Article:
Also interested in the difference in normal operation mode and “aux” or “emergency” mode.
Note: I have googled, the responses just aren’t in layman terms and I’m not understanding.
It’s basically air-conditioning in reverse. The compressor increases pressure and concentrates heat on the refrigerant flowing to one coil while a fan moves air through it, heating the air and cooling the coil. This now cooled refrigerant flows to the metering device. These can be as simple as a stopper with a tiny hole or a dynamically adjustable valve. Passing through this restriction drops the pressure and spreads the heat back out, lowering the temperature of the refrigerant as it flows into the second coil. A second fan moves air through this second coil, this time raising the temperature of the coil and cooling the air. The refrigerant now flows back to the compressor, repeating the cycle.
In a heat pump, the first hot coil would be connected to indoor air. And the second cold coil would be using outdoor air. On a standard heat pump unit there is a “reversing valve” which changes the direction of the flow. Making the outdoor coil the hot one and the indoor coil the cool one. This produces air-conditioning.
As you can see in both instances very little heat is actually produced, but rather it’s moved. Heat is moved from outside to inside in heat pump mode and the opposite for cooling mode.
Since we are moving heat that’s already there, that’s why heat pumps struggle to produce enough heat when it’s very cold outside. Most units will have a less efficient source of backup heat that actually generates heat rather than moving it. Running this along with the heat pump is “Aux” heat. Emergency is running this backup heat alone.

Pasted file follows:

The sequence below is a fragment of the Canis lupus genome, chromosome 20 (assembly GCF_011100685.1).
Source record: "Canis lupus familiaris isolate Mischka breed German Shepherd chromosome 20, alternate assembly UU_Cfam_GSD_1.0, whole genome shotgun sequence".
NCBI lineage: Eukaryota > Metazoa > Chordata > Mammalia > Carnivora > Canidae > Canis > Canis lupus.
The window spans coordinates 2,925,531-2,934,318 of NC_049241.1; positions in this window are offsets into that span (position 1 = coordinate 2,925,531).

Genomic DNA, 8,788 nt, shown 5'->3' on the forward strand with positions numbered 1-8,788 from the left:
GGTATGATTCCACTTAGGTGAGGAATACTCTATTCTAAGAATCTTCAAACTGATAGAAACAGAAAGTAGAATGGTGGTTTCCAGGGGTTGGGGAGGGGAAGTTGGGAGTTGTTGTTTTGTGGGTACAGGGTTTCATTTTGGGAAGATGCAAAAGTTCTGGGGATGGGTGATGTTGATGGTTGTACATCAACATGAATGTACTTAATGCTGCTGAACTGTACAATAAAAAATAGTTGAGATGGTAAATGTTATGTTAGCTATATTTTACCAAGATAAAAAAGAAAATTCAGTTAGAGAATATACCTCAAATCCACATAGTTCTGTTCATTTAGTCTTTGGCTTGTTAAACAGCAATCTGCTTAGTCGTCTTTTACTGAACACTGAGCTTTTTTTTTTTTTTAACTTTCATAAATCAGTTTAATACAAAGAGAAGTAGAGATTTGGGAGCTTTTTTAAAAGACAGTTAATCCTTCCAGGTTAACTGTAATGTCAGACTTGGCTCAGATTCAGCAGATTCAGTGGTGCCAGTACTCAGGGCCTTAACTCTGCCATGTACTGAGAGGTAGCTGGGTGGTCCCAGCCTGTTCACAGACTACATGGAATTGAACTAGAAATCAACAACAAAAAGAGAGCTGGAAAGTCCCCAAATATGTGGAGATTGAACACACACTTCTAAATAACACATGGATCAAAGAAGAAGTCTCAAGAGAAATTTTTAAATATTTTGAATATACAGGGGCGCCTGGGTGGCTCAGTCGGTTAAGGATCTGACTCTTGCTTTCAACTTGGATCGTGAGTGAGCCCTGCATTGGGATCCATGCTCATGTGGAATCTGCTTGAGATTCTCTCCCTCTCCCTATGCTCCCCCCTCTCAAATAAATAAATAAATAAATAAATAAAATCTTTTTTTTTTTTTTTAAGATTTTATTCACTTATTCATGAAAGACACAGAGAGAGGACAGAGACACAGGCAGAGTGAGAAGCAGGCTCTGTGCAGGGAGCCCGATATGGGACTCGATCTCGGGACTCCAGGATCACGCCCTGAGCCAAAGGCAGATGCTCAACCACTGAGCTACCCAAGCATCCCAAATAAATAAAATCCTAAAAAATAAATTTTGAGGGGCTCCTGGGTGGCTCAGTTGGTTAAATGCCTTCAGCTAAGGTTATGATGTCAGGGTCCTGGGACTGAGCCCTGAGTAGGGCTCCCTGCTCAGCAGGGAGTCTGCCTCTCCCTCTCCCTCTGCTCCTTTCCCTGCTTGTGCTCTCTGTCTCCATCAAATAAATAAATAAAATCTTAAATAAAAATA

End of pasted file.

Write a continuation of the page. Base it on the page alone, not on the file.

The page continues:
Source – Former HVAC Service Tech
Thanks so much for that information! Very good detail.
Quick question, is it ok to run ONLY in Emergency mode? In very cold situations, the heat pump simply doesn’t cut it. When I switch over to E-Heat it works like a charm. Is it bad to leave it on that mode?
There is nothing wrong with leaving it in that mode. It shouldn’t be called “emergency heat”, since this confuses people, thinking it shouldn’t be used regularly (like an emergency doughnut spare tire). There is some outside temperature below which your unit will struggle to pull any heat from the cold air outside (every unit is different). In certain months, many people switch over to emergency heat because it is more efficient to turn the heat pump off, since it is essentially wasting electricity. My unit has an outside thermometer to automatically disable the heat pump below a set temperature- I usually set mine around 45 degrees.
Emergency heat is electric. It turns on automatically when there is a 2 degree difference and the heat pump can’t keep up. It’s expensive to run in this mode. Won’t hurt your heat pump but will hurt your bank account.
You typically don’t want to run in emergency heat all the time because it takes more energy to produce that heat than the normal heat pump would. It’s usually reserved for very low outside temperatures, when a heat pump can’t run as efficiently as it would otherwise. Basically a heat pump is great until it reaches a certain temperature outside, at which point it becomes more cost-effective to use your emergency heat, which is typically electric heat strips (think of the inside of your toaster, and imagine a fan at the bottom blowing the air up).